5 Things You Probably Didn't Know About Florida

On April 2, 1513, Spanish explorer Juan Ponce de Leon landed on the coast of Florida and claimed the territory for the Spanish crown. Find out five things you probably didn’t know about the state of Florida.


Juan Ponce De Leon Named Florida Ponce de Leon sailed from Puerto Rico to what is now the area of St. Augustine, Florida, in 1513. Although other European navigators may have sighted the Florida peninsula before, Ponce de León is credited with the first recorded landing and the first detailed exploration of the Florida coast. The Spanish explorer was searching for the “Fountain of Youth,” a fabled water source that was said to bring eternal youth. Ponce de León named the peninsula he believed to be an island “La Florida” because his discovery came during the time of the Easter feast, or Pascua Florida.

It's The Only Place On Earth Where Crocodiles And Alligators Coexist The Florida Everglades is famous for many things, one of them being the only environment on earth in which Alligators and Crocodiles coexist in harmony. You are very likely to run into these reptiles during an Everglades airboat tour. To distinguish the two, alligators have a more U-shaped snout, are a darker, blackish-grey in color, and prefer fresh water  while crocodiles have a more pointed or V-shaped snout, are a lighter, olive green or brown color, and tend to prefer saltwater or brackish water, which is a combination of saltwater and freshwater.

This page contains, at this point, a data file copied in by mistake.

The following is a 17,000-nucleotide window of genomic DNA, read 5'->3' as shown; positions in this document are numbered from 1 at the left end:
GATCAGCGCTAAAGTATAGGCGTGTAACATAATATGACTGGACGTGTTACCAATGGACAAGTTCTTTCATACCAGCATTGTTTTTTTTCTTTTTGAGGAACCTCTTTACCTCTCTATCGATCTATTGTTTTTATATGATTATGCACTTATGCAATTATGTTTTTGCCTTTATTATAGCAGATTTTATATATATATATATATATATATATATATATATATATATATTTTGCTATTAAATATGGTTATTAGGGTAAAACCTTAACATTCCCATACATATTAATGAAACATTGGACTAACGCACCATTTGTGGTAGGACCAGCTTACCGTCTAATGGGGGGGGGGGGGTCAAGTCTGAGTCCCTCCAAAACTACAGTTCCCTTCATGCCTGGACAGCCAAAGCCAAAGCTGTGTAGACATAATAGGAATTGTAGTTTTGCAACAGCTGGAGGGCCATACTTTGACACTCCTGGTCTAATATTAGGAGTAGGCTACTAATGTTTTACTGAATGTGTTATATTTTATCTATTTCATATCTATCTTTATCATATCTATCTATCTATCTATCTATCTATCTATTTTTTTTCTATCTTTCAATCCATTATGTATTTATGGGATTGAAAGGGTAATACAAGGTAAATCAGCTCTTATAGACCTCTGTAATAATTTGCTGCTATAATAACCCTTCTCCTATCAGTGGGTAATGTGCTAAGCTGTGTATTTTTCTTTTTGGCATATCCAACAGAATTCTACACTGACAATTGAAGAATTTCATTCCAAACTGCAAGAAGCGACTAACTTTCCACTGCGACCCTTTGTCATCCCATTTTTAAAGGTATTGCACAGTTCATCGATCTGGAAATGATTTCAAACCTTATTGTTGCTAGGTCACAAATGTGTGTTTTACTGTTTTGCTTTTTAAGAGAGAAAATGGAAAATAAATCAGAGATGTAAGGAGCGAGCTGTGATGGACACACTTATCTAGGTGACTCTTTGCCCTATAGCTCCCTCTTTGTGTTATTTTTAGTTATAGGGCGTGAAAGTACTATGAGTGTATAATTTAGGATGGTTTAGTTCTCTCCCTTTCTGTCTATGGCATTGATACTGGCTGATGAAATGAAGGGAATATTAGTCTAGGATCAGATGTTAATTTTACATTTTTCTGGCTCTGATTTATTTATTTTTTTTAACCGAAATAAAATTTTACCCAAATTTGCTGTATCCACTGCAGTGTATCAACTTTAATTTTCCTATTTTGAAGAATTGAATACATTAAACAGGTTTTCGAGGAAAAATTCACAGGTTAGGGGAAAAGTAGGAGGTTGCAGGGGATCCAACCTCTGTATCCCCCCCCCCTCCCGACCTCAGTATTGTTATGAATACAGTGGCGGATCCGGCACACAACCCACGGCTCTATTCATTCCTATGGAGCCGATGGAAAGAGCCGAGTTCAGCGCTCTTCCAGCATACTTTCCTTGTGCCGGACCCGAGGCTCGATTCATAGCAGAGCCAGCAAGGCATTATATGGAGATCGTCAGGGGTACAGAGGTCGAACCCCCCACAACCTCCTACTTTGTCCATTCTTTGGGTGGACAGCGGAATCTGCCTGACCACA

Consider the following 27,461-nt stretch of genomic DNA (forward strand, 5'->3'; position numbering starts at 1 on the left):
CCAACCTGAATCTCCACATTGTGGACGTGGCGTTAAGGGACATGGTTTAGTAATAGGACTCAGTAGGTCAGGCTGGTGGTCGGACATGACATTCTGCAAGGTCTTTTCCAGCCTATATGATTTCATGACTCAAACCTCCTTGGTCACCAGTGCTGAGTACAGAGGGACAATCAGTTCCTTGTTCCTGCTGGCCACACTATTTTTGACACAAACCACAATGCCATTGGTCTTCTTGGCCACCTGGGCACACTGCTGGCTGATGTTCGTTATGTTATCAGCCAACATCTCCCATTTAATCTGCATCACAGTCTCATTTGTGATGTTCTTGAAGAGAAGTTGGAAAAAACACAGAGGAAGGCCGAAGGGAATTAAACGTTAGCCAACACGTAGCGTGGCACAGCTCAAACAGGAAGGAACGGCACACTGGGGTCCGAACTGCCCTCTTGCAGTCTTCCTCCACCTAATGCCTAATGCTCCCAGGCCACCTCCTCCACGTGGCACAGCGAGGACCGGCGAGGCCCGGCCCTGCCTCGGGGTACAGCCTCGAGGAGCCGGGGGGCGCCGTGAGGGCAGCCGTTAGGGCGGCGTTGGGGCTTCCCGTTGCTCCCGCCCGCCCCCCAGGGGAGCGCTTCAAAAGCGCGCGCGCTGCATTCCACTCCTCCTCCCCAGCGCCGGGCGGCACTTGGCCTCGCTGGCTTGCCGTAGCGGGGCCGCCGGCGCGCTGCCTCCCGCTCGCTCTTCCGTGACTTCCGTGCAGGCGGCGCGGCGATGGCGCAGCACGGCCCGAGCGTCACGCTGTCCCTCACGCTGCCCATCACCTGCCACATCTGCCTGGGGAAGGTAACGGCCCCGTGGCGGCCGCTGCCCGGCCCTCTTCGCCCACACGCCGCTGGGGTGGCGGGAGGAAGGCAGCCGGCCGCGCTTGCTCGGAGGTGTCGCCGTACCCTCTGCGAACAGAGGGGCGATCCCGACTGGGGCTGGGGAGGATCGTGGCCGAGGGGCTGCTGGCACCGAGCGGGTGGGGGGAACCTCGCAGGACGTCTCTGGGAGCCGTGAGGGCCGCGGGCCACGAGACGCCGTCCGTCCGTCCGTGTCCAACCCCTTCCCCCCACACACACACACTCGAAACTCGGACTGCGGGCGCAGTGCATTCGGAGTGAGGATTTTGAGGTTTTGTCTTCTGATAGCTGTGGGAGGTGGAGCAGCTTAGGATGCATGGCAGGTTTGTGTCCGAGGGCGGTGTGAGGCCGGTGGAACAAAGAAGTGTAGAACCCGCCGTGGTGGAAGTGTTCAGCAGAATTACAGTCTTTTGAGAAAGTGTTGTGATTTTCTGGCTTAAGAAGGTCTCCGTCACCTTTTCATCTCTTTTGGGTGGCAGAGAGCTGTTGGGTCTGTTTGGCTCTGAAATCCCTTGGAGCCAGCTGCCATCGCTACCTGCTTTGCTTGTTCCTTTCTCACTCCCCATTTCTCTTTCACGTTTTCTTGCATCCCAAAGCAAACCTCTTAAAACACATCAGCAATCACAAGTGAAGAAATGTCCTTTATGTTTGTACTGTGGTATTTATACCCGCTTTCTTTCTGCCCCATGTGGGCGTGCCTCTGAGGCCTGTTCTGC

The Florida Keys Seceded From The United States In 1982, Dennis Wardlow, the mayor of Key West, declared war against the United States because of a roadblock by the Border Patrol in Florida City, the mainland gateway to the island chain. The tongue-in-cheek secession renamed the area the Conch Republic with Wardlow as its prime minister. The campaign was short-lived; within two minutes, Wardlow had surrendered and requested $1 million in foreign aid.

Children in Childcare Centers Must Listen To Classical Music Every Day Florida Law requires day cares to play at least 30 minutes of classical music every day.  In 1998, Florida passed the Beethoven’s Babies Bill which is based on a study of the “Mozart Effect”- the belief that classical music encourages a child’s intellect. Studies have linked classical music to enhanced brain development among infants and toddlers.

St. Augustine Is The Oldest City In The USA Founded in 1565 by Spanish explorers, St. Augustine is the oldest continuously-inhabited European-established settlement in the United States – and is more commonly called the "Nation’s Oldest City." St. Augustine was founded by Spanish admiral Pedro Menéndez de Avilés, Florida's first governor. He named the settlement "San Agustín", as his ships bearing settlers, troops, and supplies from Spain had first sighted land in Florida eleven days earlier on August 28, the feast day of St. Augustine. The city served as the capital of Spanish Florida for over 200 years.